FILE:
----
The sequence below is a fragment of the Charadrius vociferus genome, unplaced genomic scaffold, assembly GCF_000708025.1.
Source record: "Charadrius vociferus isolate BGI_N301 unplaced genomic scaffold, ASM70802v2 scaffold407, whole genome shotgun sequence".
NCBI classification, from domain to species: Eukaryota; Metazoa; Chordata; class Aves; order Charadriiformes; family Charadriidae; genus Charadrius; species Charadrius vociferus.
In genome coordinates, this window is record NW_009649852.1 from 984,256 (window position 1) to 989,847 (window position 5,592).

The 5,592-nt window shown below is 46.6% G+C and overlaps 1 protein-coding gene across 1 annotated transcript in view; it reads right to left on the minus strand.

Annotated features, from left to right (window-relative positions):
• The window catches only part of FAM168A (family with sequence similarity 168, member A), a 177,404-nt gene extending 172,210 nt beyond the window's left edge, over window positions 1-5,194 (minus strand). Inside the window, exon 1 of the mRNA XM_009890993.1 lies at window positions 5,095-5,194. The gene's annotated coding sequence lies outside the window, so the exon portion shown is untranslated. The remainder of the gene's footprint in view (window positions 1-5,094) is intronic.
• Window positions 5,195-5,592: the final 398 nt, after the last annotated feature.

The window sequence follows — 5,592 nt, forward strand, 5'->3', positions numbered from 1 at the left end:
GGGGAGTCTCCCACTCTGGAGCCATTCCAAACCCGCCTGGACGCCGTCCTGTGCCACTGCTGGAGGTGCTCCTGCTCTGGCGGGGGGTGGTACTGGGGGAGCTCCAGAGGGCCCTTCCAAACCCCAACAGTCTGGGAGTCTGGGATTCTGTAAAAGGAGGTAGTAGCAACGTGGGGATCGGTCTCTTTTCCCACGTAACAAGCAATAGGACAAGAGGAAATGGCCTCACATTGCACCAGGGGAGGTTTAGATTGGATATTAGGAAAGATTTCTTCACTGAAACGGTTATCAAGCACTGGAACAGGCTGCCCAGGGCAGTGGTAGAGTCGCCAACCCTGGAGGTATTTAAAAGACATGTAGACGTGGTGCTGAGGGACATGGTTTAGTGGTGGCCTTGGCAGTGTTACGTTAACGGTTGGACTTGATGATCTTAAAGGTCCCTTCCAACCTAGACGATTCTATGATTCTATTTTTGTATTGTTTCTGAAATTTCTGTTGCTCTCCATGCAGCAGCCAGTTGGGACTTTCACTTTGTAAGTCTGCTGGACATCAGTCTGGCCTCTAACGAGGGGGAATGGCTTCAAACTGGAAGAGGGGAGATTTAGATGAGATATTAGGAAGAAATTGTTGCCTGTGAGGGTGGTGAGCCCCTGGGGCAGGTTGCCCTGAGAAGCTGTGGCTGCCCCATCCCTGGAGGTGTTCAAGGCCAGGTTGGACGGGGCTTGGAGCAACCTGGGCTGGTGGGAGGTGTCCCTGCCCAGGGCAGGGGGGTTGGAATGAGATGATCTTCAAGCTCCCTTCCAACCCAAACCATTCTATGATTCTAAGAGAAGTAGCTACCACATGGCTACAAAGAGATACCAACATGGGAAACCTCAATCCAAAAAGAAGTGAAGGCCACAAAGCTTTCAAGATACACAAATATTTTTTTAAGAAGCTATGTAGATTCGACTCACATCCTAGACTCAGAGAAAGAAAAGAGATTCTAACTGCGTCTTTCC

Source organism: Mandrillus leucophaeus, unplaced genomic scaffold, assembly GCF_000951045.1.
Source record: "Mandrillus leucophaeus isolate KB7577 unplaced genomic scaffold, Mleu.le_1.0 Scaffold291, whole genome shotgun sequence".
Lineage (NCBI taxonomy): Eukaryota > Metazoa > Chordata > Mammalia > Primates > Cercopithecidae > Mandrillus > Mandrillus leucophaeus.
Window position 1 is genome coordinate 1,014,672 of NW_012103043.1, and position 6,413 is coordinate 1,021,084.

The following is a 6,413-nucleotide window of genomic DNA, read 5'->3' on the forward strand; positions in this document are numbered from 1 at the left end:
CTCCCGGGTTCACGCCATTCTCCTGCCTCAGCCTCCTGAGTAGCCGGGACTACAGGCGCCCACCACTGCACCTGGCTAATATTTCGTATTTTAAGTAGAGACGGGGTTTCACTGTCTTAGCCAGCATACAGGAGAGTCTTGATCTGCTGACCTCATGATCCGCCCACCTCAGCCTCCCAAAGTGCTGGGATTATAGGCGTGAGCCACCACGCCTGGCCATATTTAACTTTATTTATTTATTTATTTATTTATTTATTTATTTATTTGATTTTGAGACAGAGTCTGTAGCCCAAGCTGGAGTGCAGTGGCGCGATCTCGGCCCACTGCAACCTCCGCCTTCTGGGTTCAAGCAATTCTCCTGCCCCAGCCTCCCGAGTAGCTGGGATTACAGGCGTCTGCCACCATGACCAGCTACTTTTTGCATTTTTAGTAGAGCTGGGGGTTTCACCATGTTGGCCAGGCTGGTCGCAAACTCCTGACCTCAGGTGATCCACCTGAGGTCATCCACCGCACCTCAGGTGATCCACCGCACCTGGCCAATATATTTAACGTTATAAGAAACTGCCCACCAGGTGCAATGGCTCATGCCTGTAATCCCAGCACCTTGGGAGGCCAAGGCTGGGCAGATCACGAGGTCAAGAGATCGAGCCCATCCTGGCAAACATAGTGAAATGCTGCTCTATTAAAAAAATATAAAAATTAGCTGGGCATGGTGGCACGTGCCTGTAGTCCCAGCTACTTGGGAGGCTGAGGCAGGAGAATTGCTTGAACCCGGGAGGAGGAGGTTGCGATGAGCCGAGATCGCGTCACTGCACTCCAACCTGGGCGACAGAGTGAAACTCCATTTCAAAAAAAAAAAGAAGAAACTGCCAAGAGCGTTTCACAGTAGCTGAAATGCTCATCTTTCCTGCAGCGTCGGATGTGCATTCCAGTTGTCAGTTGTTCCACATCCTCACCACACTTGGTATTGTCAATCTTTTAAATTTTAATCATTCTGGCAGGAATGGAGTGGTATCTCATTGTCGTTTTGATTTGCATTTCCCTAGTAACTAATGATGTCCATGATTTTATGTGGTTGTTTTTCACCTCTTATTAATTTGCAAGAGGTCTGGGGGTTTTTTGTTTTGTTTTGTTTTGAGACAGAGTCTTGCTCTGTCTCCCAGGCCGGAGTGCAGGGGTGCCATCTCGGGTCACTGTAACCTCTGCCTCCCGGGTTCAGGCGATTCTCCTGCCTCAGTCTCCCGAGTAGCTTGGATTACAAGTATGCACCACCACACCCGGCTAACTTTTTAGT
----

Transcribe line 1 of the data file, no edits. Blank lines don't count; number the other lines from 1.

The sequence below is a fragment of the Charadrius vociferus genome, unplaced genomic scaffold, assembly GCF_000708025.1.